Sonnet XXVIII (On His Deceased Wife)
Milton suffered many losses during his life. Two of his wives died giving birth. His first wife, Mary Powell, died on May 5, 1652, three days after giving birth to a daughter, Deborah, while his second wife, Katherine Woodcock, whom he married on November 12, 1656, died of fever on February 3, 1658, four months after giving birth to a daughter, Katherine, who survived her mother by only one month.
These serious events surely prompted Milton to write this sonnet “Methought I saw my late espoused Saint,” which is perhaps the most intensely personal of all his sonnets. However, the problem for many biographers, critics, and other people alike is to identify which wife Milton was describing.
A brief interpretation of the poem details how a man dreams of a woman coming back from the grave in a dream, and when she’s just about to embrace the narrator, he wakes up losing her. Milton refers to Alcestis, a character found in one of the great storeys of Hercules. Hercules was ordered to snatch Alcestis from Hades after her untimely death and bring her back to her husband, Admetus. Like Alcestis, Milton’s “saint” is veiled, but this may be more or less due to his blindness at the time of his second marriage. His blindness, and not having actually seen his late wife, may also be why, instead of explaining the forms in which her beauty shines, or remarking about recognizing her face, he details that it was her characteristics that shone from her, and not actually her physical characteristics. Proof that this may be his second wife is seen in line five, where he reveals how his wife died in labour.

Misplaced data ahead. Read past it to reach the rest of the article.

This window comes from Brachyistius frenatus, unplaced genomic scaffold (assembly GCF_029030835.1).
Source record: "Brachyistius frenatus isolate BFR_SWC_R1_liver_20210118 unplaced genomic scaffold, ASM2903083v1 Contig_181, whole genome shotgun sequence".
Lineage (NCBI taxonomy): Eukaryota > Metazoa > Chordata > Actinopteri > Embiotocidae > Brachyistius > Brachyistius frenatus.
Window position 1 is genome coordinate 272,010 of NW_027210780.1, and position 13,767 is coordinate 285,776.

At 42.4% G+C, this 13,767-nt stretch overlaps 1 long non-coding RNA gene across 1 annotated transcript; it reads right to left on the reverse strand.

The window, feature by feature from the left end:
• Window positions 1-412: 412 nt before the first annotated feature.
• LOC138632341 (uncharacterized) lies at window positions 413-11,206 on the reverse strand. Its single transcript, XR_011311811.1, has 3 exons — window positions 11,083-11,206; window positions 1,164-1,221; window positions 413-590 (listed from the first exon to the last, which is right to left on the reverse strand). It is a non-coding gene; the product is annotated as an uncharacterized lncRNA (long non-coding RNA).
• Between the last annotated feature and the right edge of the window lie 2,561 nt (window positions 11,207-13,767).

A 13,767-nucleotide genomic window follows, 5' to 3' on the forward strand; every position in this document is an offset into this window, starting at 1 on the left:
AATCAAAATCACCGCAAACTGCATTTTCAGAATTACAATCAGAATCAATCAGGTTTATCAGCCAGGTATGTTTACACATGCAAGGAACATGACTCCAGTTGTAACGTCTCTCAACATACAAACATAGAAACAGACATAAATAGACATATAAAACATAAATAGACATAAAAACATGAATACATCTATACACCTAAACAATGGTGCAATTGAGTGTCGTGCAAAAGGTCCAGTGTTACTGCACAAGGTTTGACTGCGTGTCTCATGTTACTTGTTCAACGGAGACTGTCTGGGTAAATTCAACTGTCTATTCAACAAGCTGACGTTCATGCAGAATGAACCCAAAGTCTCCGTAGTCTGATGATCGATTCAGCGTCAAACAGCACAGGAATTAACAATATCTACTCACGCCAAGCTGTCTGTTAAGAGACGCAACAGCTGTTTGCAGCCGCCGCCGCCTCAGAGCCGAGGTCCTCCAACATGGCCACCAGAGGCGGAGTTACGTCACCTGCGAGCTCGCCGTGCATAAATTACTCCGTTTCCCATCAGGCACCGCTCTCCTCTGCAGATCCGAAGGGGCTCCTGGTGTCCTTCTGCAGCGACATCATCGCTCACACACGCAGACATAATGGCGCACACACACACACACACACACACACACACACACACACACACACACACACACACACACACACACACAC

The last two lines are the most significant, not only do they contain the twist seen in many English sonnets, but they display more of Milton’s feelings and how his blindness has influenced him.
He details how when he wakes up from the dream that day gives his night back. This works twice as much as one can perceive it from an emotional level and a physical level, and another from a more metaphysical level. The first is due to the real daybreak that awakens him to the world where his wife is dead. This brings back his “hour” or more accurately called his grief for his latest wife. The spiritual level is more interesting than the blindness of Milton. Since he is blind, the outside world is dark to him, but he has a vision in the subconscious domain of dreams.
Summary of Methought I Saw My Late Espoused Saint
This sonnet offers an autobiographical dream vision of the poet’s imagined reunion with his second wife, Katherine Woodcock. Most scholars posit Katherine Woodcock as the subject of Milton’s dream in this poem, but some believe that the sonnet memorializes Milton’s first wife, Mary Powell, who died on May 5, 1652— three days after giving birth to a daughter, Deborah while others argue that the poem commemorates both wives.
The sonnet opens with the speaker telling the anonymous interlocutor that he had a dream. A dream he felt he saw his dead wife appears to him. The speaker explains his dream experience by providing three parallels, each described as an allusion.